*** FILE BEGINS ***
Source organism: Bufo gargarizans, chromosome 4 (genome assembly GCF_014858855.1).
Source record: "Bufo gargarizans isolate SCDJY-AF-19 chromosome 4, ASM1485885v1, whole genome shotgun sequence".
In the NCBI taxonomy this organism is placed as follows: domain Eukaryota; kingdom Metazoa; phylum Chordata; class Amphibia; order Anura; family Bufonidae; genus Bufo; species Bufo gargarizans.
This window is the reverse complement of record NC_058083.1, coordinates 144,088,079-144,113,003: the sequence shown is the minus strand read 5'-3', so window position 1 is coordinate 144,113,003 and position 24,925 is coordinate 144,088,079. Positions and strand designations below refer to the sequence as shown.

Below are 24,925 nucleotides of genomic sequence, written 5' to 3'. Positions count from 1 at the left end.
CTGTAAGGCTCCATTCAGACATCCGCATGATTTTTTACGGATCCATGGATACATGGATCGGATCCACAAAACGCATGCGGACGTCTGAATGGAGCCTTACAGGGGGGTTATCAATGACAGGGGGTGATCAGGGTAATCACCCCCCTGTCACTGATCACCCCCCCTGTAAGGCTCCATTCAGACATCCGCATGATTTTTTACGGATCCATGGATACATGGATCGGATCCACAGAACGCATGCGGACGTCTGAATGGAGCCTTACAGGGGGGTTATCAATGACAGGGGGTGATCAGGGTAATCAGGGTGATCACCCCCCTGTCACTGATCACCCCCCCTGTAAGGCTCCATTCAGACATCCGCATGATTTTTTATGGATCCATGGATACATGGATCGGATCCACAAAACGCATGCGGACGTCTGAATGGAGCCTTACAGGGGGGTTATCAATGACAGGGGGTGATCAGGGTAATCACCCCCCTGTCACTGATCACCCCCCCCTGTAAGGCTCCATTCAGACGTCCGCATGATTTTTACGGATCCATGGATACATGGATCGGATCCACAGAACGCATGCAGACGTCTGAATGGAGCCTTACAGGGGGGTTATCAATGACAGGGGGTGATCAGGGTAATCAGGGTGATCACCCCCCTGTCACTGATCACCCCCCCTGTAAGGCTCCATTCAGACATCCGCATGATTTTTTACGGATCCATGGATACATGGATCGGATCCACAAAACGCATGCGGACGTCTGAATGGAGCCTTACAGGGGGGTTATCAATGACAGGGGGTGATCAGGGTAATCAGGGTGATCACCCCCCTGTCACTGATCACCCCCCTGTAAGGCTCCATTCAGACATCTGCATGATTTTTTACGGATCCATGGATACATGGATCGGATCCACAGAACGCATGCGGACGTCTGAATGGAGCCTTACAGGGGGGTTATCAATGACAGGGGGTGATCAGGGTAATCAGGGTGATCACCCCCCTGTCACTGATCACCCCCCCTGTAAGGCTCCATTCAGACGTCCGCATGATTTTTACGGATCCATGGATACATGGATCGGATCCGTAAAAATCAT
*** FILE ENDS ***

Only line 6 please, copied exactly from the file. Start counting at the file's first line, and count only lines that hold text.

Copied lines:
CTGTAAGGCTCCATTCAGACATCCGCATGATTTTTTACGGATCCATGGATACATGGATCGGATCCACAAAACGCATGCGGACGTCTGAATGGAGCCTTACAGGGGGGTTATCAATGACAGGGGGTGATCAGGGTAATCACCCCCCTGTCACTGATCACCCCCCCTGTAAGGCTCCATTCAGACATCCGCATGATTTTTTACGGATCCATGGATACATGGATCGGATCCACAGAACGCATGCGGACGTCTGAATGGAGCCTTACAGGGGGGTTATCAATGACAGGGGGTGATCAGGGTAATCAGGGTGATCACCCCCCTGTCACTGATCACCCCCCCTGTAAGGCTCCATTCAGACATCCGCATGATTTTTTATGGATCCATGGATACATGGATCGGATCCACAAAACGCATGCGGACGTCTGAATGGAGCCTTACAGGGGGGTTATCAATGACAGGGGGTGATCAGGGTAATCACCCCCCTGTCACTGATCACCCCCCCCTGTAAGGCTCCATTCAGACGTCCGCATGATTTTTACGGATCCATGGATACATGGATCGGATCCACAGAACGCATGCAGACGTCTGAATGGAGCCTTACAGGGGGGTTATCAATGACAGGGGGTGATCAGGGTAATCAGGGTGATCACCCCCCTGTCACTGATCACCCCCCCTGTAAGGCTCCATTCAGACATCCGCATGATTTTTTACGGATCCATGGATACATGGATCGGATCCACAAAACGCATGCGGACGTCTGAATGGAGCCTTACAGGGGGGTTATCAATGACAGGGGGTGATCAGGGTAATCAGGGTGATCACCCCCCTGTCACTGATCACCCCCCTGTAAGGCTCCATTCAGACATCTGCATGATTTTTTACGGATCCATGGATACATGGATCGGATCCACAGAACGCATGCGGACGTCTGAATGGAGCCTTACAGGGGGGTTATCAATGACAGGGGGTGATCAGGGTAATCAGGGTGATCACCCCCCTGTCACTGATCACCCCCCCTGTAAGGCTCCATTCAGACGTCCGCATGATTTTTACGGATCCATGGATACATGGATCGGATCCGTAAAAATCAT